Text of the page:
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OPEC facing its ‘hardest’ times in history

US Rep. Ilhan Omar (D-MN) (L) talks with Speaker of the House Nancy Pelosi (D-CA) during a rally with fellow Democrats before voting on H.R. 1, or the People Act, on the East Steps of the US Capitol on March 08, 2019 in Washington, DC. (AFP photo)
OPEC produces about 35% of crude oil globally.

OPEC is at its hardest stage in history as oil producing members are struggling to build consensus around the need to trim production and stabilize the market, its chief Mohammed Barkindo says. 

“OPEC has gone through good times and conditions for more than half a century and hard ones too, and the current stage is the hardest one,” Barkindo said in Baghdad on Tuesday.

Barkindo was in the Iraqi capital ahead of OPEC's meeting on Nov. 30, trying to cement an accord on supply cuts that would support sagging oil prices.

Speaking after meeting Iraqi Oil Minister Jabbar al-Luaibi, the OPEC chief said the organization is working hard on a solution to stabilize the market.

Iraq, which is currently the second largest producer in the Organization of Petroleum Exporting Countries, says it should be exempted from an OPEC deal to cut production.

An OPEC committee will meet later this week to discuss production quotas for individual countries after members reached a surprise agreement last month to reduce output for the first time in eight years.

Iran, Nigeria and Libya are the countries already pushing for an exemption from supply cuts and Iraq’s demand for a similar privilege presents a new challenge to OPEC which is also trying to woo non-OPEC producers such as Russia to join in the efforts to stabilize the market.

On Tuesday, head of state oil marketer SOMO Falah al-Amri said Iraq will not go back below 4.7 million barrels per day, "not for OPEC, not for anybody else."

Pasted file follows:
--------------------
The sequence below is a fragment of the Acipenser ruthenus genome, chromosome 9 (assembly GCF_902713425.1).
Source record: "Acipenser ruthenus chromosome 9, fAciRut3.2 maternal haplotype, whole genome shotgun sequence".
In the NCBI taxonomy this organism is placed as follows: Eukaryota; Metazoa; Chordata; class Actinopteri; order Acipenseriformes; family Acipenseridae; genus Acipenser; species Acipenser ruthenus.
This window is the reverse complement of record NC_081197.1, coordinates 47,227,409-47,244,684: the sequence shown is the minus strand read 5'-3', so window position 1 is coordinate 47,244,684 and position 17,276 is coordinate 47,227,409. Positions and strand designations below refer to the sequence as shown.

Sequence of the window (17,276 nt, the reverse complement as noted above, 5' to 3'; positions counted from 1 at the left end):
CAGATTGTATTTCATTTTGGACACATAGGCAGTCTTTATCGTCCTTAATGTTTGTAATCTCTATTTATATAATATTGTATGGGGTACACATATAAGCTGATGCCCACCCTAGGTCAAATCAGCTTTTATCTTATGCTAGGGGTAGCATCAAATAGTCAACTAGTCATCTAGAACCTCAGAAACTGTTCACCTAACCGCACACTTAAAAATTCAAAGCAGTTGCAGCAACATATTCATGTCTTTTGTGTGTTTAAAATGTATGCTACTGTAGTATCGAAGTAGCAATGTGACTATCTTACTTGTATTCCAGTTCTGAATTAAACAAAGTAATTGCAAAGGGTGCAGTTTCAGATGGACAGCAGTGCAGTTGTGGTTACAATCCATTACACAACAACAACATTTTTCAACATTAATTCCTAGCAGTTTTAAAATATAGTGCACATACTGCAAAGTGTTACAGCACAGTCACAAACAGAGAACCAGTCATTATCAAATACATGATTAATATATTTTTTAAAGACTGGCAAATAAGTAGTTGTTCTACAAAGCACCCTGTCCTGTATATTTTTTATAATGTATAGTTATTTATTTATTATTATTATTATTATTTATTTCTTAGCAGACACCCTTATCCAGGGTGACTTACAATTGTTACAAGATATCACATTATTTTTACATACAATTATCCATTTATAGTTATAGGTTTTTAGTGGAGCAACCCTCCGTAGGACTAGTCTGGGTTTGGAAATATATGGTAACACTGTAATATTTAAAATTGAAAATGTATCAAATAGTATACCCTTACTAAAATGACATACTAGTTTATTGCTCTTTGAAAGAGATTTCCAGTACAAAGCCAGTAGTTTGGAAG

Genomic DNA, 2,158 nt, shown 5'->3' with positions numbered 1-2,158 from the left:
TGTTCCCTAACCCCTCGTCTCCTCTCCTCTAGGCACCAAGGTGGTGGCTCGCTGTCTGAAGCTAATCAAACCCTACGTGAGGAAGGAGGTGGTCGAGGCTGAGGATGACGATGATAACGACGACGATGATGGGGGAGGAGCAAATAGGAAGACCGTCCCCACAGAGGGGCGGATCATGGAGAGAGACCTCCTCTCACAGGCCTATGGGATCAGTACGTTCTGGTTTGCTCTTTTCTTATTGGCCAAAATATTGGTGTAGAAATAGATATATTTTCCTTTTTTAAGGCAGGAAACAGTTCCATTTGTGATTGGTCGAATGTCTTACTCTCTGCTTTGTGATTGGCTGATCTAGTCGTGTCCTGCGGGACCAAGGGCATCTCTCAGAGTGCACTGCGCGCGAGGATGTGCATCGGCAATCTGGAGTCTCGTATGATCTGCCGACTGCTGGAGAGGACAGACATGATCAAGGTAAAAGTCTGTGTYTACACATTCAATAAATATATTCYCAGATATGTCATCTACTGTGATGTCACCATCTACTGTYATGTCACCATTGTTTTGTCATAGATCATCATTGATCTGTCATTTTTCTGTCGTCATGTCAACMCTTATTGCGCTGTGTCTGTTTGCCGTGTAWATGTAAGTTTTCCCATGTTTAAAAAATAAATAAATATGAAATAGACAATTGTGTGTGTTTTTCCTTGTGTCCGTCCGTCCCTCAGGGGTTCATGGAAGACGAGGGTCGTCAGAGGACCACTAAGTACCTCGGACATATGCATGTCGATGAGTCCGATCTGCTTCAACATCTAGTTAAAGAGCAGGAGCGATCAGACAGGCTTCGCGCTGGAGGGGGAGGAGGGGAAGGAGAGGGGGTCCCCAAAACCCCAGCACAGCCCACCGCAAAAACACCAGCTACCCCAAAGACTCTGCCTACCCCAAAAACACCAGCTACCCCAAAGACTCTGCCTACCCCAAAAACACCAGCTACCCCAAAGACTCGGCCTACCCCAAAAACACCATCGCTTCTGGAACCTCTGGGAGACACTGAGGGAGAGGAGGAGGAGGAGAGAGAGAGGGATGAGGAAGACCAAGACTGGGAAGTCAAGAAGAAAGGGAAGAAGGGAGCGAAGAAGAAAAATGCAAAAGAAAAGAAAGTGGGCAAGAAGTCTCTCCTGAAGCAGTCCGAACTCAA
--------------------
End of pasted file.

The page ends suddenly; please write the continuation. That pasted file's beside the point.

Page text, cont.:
Iraq’s production figures are more than OPEC's estimate which puts it at 4.455 million bpd. Iraqi officials have hinted that they may join the supply cut effort but from a higher baseline which would leave the country’s current output intact.

Flames emerge from a pipeline at the oil fields in Basra, Iraq on October 14, 2016. (Photo by Reuters)

By coincidence, Iraq appears to be vying against Iran as the Persian country works to redeem lost ground after the lifting of sanctions, including its position as the second producer in OPEC.

Iraq overtook that place from Iran after the West imposed its most intensified sanctions on the Islamic Republic in 2012.

Iran has been ramping up production since those sanctions were lifted in January in order to return to former export levels. Minister of Petroleum Bijan Zangeneh said last week that Iran was producing about four million barrels of oil per day.

Iranian Minister of Petroleum Bijan Zangeneh, left, meets with OPEC Secretary General Mohammad Barkindo in Tehran, Sept. 7, 2016. (Photo by Shana)

The Shana news agency quoted Managing Director of the National Iranian Oil Company Ali Kardor as saying that Iran's crude oil production capacity must reach 5.2 to 5.7 million bpd in the future.

Although this is a far-fetched target, oil refiners and trading houses from Asia to Europe have lined up to resume or start purchases from Iran, returning the country to the market much sooner than expected.

On Wednesday, an Iranian news agency said Bosnia and Herzegovina might be the latest European country to begin oil purchases from Iran.

Bosnian officials were to discuss imports of Iranian crude and oil and petrochemical products on Tuesday as chairman of Bosnia and Herzegovina’s inter-ethnic presidency Bakir Izetbegovic continued his visit in Tehran.

According to the Mehr news agency, Russia’s Zarubezhneft oil company which has a refinery in Bosnia has already discussed with NIOC taking Iranian oil.

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